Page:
Should political parties consider strategic deals in Māori seats? It's a manoeuvre which is usually seen in general seats, including the Epsom deal between National and Act, but is rarely seen in Māori electorates.
As the Northland by-election nears closer, it's no secret Labour is all but backing Winston Peters. But how well does that sort of strategy go down with Māori voters and what would it look like in Māori electorates?
Willow-Jean Prime is still out garnering votes, despite the Labour Party backing Winston Peters.
She says, “In the past that type of strategy has been heavily criticised but perhaps the political playing field is changing.”
Deals are certainly nothing new in general electorates the infamous Epsom "cup of tea" is the prime example.
At the general election MANA also made moves into that arena by merging with the Internet Party.
Dr Maria Barge says, “I think the conversation around the Māori electorates, Hone in some way started it by his joining with the Internet Party at the last election and a lot of people said then that they weren't keen on the idea of a non-Māori party getting in on the back of essentially a Māori vote.”
MANA certainly tested the waters, its Tāmaki Makaurau candidate going as far as to publicly backing Labour's Peeni Henare.
However, Peeni Henare says there's no place for deals in the Māori electorates.
Some say that it is underhanded. If you put your hand up, you do so knowing that you are genuinely contesting that role.
Dr Maria Barge says, “If you're of the parties that have dominated those seats like Labour, I think you'd be thinking that we should stick with the status quo. But if you're from a smaller party or you're thinking of starting up another Māori party then you probably would be keen on doing some kind of deal.”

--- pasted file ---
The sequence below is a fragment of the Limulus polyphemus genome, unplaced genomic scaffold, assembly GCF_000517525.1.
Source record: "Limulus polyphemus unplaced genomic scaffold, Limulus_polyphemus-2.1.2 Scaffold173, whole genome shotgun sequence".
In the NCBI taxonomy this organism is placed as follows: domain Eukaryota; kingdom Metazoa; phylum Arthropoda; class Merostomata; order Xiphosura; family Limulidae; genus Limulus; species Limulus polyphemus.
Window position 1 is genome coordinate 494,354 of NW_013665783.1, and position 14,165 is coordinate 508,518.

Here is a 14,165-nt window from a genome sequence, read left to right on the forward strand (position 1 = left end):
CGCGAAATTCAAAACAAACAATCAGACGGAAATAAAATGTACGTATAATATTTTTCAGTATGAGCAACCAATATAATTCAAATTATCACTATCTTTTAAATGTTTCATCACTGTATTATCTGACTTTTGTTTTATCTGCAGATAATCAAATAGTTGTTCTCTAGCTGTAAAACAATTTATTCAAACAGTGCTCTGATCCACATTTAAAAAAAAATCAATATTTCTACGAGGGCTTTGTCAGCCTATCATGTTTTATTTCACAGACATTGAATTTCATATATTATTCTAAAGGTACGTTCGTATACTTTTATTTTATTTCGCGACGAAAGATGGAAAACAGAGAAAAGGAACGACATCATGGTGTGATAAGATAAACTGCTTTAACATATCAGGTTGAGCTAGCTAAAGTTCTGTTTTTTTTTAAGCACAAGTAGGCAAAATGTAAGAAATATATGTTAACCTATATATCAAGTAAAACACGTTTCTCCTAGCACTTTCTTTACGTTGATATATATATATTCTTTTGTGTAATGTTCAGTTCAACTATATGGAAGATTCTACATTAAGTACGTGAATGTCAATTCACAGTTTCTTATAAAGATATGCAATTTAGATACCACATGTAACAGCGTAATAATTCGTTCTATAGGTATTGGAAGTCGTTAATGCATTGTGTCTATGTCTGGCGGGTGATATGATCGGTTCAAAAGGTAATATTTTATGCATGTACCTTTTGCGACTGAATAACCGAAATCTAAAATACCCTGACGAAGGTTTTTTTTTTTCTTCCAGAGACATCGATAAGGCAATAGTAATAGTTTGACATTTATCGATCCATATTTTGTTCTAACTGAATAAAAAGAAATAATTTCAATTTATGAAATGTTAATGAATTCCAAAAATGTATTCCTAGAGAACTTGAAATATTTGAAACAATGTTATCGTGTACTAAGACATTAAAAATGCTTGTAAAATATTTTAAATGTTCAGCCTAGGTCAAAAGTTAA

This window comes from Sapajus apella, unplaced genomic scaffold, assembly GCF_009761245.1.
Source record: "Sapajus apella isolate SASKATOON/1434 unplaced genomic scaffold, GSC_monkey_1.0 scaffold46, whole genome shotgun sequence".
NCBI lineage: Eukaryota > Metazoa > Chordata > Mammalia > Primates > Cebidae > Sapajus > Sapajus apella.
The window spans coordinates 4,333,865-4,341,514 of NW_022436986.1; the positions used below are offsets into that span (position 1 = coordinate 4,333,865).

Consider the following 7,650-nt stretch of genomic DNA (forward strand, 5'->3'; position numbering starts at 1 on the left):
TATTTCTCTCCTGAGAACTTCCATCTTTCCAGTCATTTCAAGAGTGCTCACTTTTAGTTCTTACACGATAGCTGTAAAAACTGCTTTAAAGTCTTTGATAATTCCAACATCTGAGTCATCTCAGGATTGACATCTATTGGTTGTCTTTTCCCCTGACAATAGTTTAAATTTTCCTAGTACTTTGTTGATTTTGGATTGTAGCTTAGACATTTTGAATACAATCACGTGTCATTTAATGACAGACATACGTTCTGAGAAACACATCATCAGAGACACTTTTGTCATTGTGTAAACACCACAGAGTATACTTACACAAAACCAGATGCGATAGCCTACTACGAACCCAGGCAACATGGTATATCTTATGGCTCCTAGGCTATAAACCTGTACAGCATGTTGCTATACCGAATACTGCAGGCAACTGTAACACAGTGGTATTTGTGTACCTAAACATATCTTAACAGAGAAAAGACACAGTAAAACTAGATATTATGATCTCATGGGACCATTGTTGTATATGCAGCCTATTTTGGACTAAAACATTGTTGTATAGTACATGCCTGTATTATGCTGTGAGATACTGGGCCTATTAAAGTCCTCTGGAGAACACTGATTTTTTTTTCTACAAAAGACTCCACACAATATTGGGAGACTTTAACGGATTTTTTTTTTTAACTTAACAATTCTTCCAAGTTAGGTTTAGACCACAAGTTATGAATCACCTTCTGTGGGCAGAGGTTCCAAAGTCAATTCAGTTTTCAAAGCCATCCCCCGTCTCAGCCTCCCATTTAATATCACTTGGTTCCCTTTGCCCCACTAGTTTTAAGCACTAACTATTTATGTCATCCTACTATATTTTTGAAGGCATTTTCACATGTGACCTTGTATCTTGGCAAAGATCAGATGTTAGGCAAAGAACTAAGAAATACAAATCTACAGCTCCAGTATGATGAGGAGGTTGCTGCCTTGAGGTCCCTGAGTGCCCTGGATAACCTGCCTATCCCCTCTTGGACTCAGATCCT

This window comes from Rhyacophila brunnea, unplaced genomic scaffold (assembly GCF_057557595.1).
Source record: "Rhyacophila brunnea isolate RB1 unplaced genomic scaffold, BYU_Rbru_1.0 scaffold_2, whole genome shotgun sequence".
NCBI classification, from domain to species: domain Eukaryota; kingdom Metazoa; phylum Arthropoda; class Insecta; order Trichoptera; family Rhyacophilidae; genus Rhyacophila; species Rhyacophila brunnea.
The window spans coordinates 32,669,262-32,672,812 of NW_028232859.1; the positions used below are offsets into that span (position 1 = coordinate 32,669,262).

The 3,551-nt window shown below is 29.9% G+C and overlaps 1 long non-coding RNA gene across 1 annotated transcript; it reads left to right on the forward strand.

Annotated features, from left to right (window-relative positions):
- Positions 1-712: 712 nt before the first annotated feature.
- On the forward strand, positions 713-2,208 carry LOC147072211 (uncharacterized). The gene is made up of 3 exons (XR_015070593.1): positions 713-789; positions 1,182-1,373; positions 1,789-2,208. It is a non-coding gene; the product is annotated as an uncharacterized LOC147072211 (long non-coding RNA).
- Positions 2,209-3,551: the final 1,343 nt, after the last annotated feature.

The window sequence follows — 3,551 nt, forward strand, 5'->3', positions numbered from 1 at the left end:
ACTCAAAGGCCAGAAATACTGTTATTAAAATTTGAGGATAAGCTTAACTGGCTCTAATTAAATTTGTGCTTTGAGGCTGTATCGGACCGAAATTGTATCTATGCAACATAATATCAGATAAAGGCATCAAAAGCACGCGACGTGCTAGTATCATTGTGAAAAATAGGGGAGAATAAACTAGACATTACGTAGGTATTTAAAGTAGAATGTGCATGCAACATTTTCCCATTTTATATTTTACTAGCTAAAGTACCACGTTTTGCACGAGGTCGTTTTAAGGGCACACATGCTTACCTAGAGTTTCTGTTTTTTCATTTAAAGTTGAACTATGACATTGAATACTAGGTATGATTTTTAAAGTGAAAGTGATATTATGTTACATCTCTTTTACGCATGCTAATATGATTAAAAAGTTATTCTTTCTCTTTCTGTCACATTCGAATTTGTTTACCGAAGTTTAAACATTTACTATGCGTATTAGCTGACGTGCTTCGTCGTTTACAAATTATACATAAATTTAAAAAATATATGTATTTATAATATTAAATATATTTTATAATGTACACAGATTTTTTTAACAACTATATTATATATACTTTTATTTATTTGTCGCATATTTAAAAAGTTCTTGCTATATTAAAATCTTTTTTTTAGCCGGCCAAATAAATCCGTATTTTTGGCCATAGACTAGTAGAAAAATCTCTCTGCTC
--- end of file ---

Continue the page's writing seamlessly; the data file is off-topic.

The Green Party says some form of agreement could work in the Māori seats, but for the time being they're not interested.
Metiria Turei says, “It's unlikely that we would do something like that but these discussions happen every election and it would be interesting to see if two parties working quite closely together how that might work.”
With Labour holding six of the seven Māori seats, Dr Maria Barge says both the Māori Party and MANA should consider such strategies.
Dr Maria Barge says, “They would be wise to talk to their membership and gage whether this is an appropriate idea according to their membership and then get a second idea around which kinds of political parties their members would be happy to team up with basically and then formalise that closer to election.”
The biggest warning there is certainly to ensure everyone's on the same boat if that path were to be journeyed. Failure to do so could see you at the bottom of the sea.